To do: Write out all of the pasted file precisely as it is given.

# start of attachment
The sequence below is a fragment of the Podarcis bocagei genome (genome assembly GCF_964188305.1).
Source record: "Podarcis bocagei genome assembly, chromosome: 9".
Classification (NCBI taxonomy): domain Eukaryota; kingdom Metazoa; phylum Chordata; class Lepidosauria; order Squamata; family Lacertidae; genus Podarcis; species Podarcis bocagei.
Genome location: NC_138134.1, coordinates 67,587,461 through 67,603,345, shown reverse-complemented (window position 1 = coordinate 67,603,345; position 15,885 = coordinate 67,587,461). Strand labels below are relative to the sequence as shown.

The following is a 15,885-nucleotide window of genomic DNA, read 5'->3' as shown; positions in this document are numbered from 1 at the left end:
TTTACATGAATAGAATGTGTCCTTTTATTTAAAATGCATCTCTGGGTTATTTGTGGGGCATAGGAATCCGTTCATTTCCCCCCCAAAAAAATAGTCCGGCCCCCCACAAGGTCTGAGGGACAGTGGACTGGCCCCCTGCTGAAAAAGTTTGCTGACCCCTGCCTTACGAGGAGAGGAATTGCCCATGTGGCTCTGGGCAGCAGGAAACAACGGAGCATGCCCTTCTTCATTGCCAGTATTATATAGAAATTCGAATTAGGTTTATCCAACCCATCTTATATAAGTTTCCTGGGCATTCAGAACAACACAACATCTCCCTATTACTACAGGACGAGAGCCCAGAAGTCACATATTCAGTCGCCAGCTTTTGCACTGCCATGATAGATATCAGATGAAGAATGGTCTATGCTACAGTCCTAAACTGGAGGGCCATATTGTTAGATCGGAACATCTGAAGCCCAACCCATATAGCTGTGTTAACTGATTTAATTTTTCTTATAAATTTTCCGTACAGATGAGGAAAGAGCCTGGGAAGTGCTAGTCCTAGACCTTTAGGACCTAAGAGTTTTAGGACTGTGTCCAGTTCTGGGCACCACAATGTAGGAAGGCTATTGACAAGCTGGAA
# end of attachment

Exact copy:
The sequence below is a fragment of the Podarcis bocagei genome (genome assembly GCF_964188305.1).
Source record: "Podarcis bocagei genome assembly, chromosome: 9".
Classification (NCBI taxonomy): domain Eukaryota; kingdom Metazoa; phylum Chordata; class Lepidosauria; order Squamata; family Lacertidae; genus Podarcis; species Podarcis bocagei.
Genome location: NC_138134.1, coordinates 67,587,461 through 67,603,345, shown reverse-complemented (window position 1 = coordinate 67,603,345; position 15,885 = coordinate 67,587,461). Strand labels below are relative to the sequence as shown.

The following is a 15,885-nucleotide window of genomic DNA, read 5'->3' as shown; positions in this document are numbered from 1 at the left end:
TTTACATGAATAGAATGTGTCCTTTTATTTAAAATGCATCTCTGGGTTATTTGTGGGGCATAGGAATCCGTTCATTTCCCCCCCAAAAAAATAGTCCGGCCCCCCACAAGGTCTGAGGGACAGTGGACTGGCCCCCTGCTGAAAAAGTTTGCTGACCCCTGCCTTACGAGGAGAGGAATTGCCCATGTGGCTCTGGGCAGCAGGAAACAACGGAGCATGCCCTTCTTCATTGCCAGTATTATATAGAAATTCGAATTAGGTTTATCCAACCCATCTTATATAAGTTTCCTGGGCATTCAGAACAACACAACATCTCCCTATTACTACAGGACGAGAGCCCAGAAGTCACATATTCAGTCGCCAGCTTTTGCACTGCCATGATAGATATCAGATGAAGAATGGTCTATGCTACAGTCCTAAACTGGAGGGCCATATTGTTAGATCGGAACATCTGAAGCCCAACCCATATAGCTGTGTTAACTGATTTAATTTTTCTTATAAATTTTCCGTACAGATGAGGAAAGAGCCTGGGAAGTGCTAGTCCTAGACCTTTAGGACCTAAGAGTTTTAGGACTGTGTCCAGTTCTGGGCACCACAATGTAGGAAGGCTATTGACAAGCTGGAA